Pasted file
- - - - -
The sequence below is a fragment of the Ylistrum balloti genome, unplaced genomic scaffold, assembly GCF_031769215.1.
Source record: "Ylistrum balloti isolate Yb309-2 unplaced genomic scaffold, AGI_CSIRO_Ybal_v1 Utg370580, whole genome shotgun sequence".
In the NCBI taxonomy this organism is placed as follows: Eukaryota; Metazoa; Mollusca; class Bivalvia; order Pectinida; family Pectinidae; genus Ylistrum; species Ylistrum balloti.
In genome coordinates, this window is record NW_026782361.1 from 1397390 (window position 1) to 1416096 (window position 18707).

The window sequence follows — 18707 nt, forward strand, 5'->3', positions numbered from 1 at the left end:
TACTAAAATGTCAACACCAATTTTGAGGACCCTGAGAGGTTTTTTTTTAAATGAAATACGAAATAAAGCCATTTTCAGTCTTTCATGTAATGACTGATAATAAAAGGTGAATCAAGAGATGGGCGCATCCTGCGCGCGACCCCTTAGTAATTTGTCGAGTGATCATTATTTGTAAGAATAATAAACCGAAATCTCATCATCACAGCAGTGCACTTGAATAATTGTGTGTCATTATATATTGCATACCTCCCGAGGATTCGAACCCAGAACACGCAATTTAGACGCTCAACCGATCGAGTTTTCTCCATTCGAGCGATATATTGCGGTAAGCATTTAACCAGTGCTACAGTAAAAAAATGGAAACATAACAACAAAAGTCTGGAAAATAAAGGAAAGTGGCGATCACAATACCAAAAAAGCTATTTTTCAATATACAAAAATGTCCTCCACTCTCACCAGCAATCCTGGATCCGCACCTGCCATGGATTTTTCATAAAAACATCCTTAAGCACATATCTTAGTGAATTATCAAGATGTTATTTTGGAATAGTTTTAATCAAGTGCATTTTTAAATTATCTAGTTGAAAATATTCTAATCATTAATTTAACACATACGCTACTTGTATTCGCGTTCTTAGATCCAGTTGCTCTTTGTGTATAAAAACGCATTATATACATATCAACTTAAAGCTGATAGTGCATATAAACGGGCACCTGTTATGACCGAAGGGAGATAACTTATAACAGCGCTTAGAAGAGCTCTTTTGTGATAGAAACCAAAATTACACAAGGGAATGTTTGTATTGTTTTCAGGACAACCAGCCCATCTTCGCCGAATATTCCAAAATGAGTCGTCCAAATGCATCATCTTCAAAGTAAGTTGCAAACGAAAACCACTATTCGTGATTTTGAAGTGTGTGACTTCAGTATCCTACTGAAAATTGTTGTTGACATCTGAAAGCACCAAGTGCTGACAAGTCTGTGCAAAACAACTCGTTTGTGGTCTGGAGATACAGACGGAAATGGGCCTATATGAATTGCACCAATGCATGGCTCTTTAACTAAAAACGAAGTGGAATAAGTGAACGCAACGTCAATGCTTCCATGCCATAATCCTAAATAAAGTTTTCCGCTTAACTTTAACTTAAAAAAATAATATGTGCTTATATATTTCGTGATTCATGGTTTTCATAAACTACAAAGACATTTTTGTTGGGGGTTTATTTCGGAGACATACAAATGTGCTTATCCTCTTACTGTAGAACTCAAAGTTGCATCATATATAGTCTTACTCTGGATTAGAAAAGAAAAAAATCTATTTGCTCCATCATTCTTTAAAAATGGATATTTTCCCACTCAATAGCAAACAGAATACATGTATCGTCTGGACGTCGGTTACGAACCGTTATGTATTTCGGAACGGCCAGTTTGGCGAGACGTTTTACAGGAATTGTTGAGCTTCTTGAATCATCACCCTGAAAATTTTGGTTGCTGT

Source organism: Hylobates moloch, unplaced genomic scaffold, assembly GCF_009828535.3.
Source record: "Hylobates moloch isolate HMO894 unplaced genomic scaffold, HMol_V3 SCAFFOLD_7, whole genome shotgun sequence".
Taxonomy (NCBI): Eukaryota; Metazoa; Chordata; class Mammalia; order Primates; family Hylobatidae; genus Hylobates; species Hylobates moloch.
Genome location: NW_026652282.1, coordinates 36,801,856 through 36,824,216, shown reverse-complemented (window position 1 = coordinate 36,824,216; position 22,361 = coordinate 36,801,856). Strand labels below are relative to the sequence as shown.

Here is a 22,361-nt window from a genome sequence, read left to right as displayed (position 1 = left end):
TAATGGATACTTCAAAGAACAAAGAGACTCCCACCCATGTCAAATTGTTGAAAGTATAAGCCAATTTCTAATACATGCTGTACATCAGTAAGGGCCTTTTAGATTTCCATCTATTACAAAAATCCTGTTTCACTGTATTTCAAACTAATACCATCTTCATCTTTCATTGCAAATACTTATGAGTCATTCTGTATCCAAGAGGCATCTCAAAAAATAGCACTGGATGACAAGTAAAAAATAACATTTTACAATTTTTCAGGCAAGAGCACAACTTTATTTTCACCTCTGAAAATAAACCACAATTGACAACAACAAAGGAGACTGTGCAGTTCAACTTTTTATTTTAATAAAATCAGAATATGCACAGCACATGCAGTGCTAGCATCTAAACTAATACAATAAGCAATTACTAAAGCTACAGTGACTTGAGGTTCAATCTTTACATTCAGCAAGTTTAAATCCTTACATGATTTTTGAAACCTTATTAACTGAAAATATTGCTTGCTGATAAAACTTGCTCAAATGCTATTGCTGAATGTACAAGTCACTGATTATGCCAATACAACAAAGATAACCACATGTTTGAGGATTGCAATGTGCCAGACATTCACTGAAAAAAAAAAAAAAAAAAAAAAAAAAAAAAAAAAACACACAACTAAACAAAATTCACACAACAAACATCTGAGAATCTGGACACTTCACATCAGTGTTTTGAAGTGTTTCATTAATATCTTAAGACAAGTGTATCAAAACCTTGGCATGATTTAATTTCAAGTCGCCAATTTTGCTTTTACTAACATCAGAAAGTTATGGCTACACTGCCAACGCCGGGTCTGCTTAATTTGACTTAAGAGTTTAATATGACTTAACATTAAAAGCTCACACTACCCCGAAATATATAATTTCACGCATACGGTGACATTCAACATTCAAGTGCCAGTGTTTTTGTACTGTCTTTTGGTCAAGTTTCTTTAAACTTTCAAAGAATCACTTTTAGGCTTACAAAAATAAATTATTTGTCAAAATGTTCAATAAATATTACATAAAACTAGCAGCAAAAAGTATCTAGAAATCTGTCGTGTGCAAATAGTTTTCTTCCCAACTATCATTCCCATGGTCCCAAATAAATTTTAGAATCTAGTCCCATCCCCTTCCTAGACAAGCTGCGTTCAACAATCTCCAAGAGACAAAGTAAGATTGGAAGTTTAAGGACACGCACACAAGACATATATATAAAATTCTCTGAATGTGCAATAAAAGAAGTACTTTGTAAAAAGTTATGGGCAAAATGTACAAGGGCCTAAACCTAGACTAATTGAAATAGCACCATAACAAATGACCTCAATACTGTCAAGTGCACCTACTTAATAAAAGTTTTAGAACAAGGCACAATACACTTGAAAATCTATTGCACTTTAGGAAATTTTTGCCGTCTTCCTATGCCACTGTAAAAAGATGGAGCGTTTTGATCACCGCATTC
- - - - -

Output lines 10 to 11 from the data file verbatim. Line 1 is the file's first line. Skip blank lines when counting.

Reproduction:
Genome location: NW_026652282.1, coordinates 36,801,856 through 36,824,216, shown reverse-complemented (window position 1 = coordinate 36,824,216; position 22,361 = coordinate 36,801,856). Strand labels below are relative to the sequence as shown.

Here is a 22,361-nt window from a genome sequence, read left to right as displayed (position 1 = left end):